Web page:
Fat Head (no, not Obama… at least not this time)

Have you seen “Fat Head,” the documentary by Tom Naughton? Naughton wanted to disprove Morgan Spurlock’s popular “Supersize Me” theories and does so with gusto.

I watched it a few weeks ago on Netflix. Watch brilliance, counter to everything you’ve ever been taught in health class. The USDA food pyramid this ain’t:

Naughton mentions Gary Taubes frequently. Taubes of “Good Calories, Bad Calories” fame just published another article on sugar which is … well, unsettling: Is Sugar Toxic? Beyond the evidence that sugar contributes more to heart disease than saturated fat, it also feeds cancer. Yes, feeds it. It’s not the sugar per se, but the insulin response.

Could you give up sugar? Or severely limit it to a once-a-month type treat?

How would you coerce convince your family to do the same?


6 Responses

  1. that documentary sounds good. I remember watching and enjoying Supersize Me back in the day. Didn’t change my habits as a result.

    I have never changed diet based on any expert recommendations. The only dieting I have done, post pregnancy, is thru exercise and overall calorie counting. Pure math, no science, so to speak.

    But I’ve never had blood sugar issues that I’m aware. Also I’ve never seen sugar affect my kids’ behavior. The whole “sugar makes you hyper” thing seems like a myth in my experience. Yet, it must be true for some.

    • This isn’t so much dieting as … well, better for you. It’s not a diet per se (though aspects of it are, I guess, and that’s what I’m using now). Even sans blood sugar problems like mine, the research being done on glucose and fructose now isn’t so much a “makes you hyper” thing, it’s a causes cancer and/or feeds cancer thing. Sugar causes inflammation. That’s a known. But the idea that sugar specifically feeds cancer cells is frightening to me. Science and goverment have pushed the “fat makes us fat” mem for 30 years, and the excuse given to explain why more people are fat and at risk for heart disease is the standard: well, americans are gross and have no willpower. But if we’re not *meant* to exist on low-fat diets or eat the food pyramid recommended 6-11 servings of grain, then what? And that’s what research shows. It’s much like the dermatologist whose career was ruined over suggesting that the sharp rise in skin cancer rates wasn’t because of global warming, but because people were wearing TOO MUCH sunscreen and not making enough viatamin D. his theories have been vindicated, but you’ll still see the no-sun for you line. i still need to read his new book…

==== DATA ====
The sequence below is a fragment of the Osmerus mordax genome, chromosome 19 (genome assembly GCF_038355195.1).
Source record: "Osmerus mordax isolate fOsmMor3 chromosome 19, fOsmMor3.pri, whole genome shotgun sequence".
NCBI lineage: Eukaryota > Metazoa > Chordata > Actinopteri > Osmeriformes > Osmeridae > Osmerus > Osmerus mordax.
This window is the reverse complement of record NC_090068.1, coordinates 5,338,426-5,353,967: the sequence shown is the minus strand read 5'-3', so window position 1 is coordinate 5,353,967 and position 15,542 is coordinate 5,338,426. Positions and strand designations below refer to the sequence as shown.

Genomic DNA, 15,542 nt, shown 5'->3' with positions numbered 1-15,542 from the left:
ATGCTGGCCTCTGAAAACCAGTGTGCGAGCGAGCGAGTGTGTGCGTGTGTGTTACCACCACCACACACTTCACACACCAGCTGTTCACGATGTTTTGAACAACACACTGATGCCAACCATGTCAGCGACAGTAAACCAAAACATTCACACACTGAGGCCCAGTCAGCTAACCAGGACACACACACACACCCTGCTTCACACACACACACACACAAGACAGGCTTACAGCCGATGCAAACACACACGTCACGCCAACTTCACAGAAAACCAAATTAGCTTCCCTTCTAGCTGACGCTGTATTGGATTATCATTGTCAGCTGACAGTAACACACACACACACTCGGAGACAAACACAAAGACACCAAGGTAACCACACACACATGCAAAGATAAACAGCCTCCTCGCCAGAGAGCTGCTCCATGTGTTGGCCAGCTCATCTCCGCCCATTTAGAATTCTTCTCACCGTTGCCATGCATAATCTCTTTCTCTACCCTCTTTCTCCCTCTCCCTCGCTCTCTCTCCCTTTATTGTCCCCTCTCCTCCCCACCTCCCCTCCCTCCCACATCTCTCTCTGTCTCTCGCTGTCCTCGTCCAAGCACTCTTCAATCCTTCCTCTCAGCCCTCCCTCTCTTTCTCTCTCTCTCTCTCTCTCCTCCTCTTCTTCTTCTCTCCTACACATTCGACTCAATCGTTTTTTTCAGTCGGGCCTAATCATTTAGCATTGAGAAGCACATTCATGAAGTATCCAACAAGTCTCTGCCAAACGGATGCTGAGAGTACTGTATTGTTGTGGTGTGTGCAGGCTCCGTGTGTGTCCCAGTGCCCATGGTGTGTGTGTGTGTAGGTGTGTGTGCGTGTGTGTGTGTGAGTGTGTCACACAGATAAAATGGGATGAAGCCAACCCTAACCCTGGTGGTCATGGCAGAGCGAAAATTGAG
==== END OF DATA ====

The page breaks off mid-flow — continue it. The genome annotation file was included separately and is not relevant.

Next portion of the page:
2. I should mention, though, that I’ve always had hyperinsulimia–even as a kid. I was on a severely carb restricted diet as a child. And now I am again. No fun, but once you’re in the groove it gets a little easier.

  3. JACG: ditto here, but the Taubes line is that nearly all carbohydrates are bad for you as it all provokes an insulin response. So no flour, not just white, no sugar, little fruit. The sweets we eat are usually homemade, too, (because we, too, have sweet teeth lol). Though after a week of no sugar, it’s amazing how sweet a piece of fruit is.

    @Lisa, I strongly suggest watching it. I had read a lot of the background before and am familiar with the idea of paleo diets and with Weston Price. My husband, however, had not. It was interesting watching how mind-bending it was for him. And depressing for me in a way to realize what I have to do with our diets…

  4. Fascinating. I will have to check out this documentary.

    Also, have you read the blog Words of Wisdom by Skip Hallwell? He has great info on all sorts of nutrition and has touched on sugar a lot.

  5. I don’t eat much in the way of processed foods and when I eat sweets it is usually things that I bake myself. But, I have a sweet tooth and would have a hard time giving it up.

    Great find.

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